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Thinking the Unthinkable

Published: Aug 10 , 2017
Author: Stephen White

As the rhetoric between America and North Korea ratchets up serious people have to ask the question ‘What if someone does something very silly and presses the red button?’. If you saw the 2015 TV movie War Book where a fictional role play re-enactment of this type of scenario (in the movie’s case a nuclear explosion in India instigated by Pakistan) with War Office/COBRA personnel trying to strategize as events take place you will know that the effect of such an incident will be devastating.

The first and easiest mistake is to assume that Northern Europe will not be directly involved, either physically or politically, in the aftermath of an aggressive episode which will probably happen in South Korea or Guam or somewhere in the Pacific or maybe even the US West Coast – all many thousands of miles away. But if we have nationals who happen to be in these places and get killed, or trapped, we become involved even if we don’t want to. Once we are involved we have to take sides – the Special Relationship between the UK and the US carries responsibilities. And once we take sides we become a potential target for the enemy. And all that can happen in 24 hours.

So given this Armageddon possibility, what should the UK be doing now to broker a deal between the madmen who are squaring up to each other. The natural place to turn is the United Nations, but the UN is not a peace keeper; it is a political organisation made up of member states each with a political agenda. In the last 2 years it has singularly failed to bring peace in Syria, in Ukraine, or in Yemen, and there is no good reason to believe its members would be any more motivated to do so with this dispute.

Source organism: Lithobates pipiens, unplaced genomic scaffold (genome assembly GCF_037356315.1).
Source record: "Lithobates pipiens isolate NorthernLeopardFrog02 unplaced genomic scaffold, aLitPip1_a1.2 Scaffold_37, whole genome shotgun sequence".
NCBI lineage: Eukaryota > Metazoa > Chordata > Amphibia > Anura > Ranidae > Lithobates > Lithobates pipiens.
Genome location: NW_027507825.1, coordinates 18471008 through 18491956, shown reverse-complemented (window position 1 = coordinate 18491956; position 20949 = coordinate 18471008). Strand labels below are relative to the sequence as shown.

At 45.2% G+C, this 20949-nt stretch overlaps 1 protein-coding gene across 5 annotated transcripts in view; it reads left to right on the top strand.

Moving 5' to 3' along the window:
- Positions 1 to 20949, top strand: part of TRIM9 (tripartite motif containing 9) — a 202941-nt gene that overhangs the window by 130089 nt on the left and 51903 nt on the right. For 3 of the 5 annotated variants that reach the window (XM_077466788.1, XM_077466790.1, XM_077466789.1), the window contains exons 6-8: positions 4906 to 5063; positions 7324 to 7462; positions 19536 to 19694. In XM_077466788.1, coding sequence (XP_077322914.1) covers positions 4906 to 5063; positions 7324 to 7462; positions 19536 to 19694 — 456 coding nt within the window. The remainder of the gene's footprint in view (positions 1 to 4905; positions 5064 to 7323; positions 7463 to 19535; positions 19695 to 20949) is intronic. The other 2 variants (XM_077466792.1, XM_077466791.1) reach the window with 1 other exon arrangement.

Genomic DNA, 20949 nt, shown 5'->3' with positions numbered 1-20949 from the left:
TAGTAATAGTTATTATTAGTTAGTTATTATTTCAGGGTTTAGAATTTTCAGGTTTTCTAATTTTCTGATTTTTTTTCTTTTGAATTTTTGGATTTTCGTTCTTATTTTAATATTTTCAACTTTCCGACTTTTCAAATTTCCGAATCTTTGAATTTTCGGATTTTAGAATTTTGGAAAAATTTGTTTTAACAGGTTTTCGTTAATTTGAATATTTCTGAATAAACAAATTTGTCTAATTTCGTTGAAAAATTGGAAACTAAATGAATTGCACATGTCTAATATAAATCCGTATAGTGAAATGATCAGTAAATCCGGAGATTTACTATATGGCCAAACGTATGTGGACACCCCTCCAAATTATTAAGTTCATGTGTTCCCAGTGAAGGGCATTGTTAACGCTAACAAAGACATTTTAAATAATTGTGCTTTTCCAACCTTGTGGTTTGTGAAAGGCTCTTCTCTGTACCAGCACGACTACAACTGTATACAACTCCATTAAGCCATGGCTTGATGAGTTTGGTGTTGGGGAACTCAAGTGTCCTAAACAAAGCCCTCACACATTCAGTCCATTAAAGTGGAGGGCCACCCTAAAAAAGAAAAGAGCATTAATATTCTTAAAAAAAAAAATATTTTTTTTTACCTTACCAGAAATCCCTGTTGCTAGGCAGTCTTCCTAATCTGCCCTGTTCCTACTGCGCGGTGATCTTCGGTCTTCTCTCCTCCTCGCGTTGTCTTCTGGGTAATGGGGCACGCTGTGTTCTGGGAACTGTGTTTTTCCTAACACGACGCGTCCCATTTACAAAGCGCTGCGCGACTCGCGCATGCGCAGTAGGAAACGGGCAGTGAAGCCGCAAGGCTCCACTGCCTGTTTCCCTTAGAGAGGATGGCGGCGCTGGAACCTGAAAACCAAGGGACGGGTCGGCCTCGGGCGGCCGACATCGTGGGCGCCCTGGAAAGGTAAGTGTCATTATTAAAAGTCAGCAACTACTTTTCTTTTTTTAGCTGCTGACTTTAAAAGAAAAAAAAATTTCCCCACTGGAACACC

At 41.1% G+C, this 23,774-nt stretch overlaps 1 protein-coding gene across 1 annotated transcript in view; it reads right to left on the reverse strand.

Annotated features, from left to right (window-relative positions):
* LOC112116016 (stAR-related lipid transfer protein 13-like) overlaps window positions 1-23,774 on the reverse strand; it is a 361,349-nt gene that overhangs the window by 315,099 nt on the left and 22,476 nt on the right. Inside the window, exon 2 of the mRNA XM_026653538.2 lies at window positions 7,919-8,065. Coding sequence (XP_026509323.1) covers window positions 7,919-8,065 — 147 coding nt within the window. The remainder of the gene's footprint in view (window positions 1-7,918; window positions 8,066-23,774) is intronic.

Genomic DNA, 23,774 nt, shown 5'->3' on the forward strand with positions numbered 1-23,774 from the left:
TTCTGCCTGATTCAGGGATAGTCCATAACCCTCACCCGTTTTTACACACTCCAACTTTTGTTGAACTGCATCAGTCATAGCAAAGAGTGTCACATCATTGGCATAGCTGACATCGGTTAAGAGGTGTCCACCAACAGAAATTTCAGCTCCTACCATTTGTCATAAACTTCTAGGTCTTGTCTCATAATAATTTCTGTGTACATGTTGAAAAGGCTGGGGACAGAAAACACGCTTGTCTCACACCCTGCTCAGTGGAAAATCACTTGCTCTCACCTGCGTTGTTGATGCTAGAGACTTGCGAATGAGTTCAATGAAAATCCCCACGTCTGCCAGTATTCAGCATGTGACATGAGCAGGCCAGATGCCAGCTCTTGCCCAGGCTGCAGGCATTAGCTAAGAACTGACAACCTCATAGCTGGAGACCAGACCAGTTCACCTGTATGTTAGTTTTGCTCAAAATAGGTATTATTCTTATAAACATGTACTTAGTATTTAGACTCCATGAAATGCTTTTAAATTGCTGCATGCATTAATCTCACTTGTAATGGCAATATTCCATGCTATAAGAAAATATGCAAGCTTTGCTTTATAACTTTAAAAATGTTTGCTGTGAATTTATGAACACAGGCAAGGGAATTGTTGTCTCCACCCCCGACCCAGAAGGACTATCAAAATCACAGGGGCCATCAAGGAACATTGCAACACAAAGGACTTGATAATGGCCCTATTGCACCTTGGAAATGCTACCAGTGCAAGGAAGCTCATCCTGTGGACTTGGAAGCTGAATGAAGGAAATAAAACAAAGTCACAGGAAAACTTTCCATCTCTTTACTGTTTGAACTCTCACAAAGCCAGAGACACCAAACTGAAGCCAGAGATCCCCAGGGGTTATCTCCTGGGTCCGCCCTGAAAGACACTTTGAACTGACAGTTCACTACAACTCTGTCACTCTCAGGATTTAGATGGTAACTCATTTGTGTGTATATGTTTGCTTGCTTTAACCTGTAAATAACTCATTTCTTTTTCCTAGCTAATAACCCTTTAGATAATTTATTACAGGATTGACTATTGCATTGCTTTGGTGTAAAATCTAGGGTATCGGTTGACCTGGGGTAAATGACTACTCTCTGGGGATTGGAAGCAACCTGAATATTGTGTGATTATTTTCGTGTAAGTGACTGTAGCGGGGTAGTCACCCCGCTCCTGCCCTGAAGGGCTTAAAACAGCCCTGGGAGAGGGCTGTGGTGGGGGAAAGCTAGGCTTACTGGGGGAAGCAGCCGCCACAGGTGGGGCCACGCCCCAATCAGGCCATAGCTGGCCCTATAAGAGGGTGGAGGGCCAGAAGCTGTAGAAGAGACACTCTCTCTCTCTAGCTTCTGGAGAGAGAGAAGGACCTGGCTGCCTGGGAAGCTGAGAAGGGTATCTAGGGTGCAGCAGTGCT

So maybe back door diplomacy is more appropriate. We should use the Special Relationship to try to calm the invective coming from Donald Trump. Fine, but if the language is moderated only on one side it looks and feels like surrender, and I don’t think Trump does surrender.

So should  we demand that China invokes its special relationship with North Korea to speak sharply to Kim Jong Un and get him also to back off. Yes, except that he appears to be a weirdo who doesn’t take any more notice of his ‘friends’ than he does of his enemies.

Sanctions? They’re already in place and fierce, they are broadly ineffective and anyway they only work long term. Isolation? North Korea is about as isolated as it could be – short of denying Dennis Rodman the capability of travelling there (he is a basketball star much admired by Kim Jong Un and who has been to North Korea several times in recent years).

It seems to me that all of these pressure tactics fail because they are negative. They are designed to punish;  we can see they haven’t worked so far and there is no reason to believe that will change.

As in most situations where negotiators have to decide whether to threaten or incentivise, the better strategy is to think positive. To offer North Korea economic riches beyond its wildest dreams. At a price. And the price would be carefully managed regime change. The problem is that all our recent attempts at regime change – in Iraq, in Syria, in Libya – have been abject failures. Does that mean that we are incapable of it? Perhaps it is just that it needs much more intellect and wisdom than we have applied previously.

Don’t confuse this view with appeasement or liberalism. I’m for taking firm punitive action as quickly as the next man when it stands a chance of working. But where two men who are the essence of  unstable and disruptive behaviour square up to each other I don’t fancy the odds of success.

What have we got to lose? The future is as bleak as it gets anyway.



About the author:

Stephen White
My background is sales and marketing. I read Law at University and worked for 2 major packaging companies for 13 years in sales and sales management. I joined John McMillan and Scotwork in 1984. For the next 25 years together with our colleagues we delivered training and consulting, built the global business and developed the Scotwork product portfolio.

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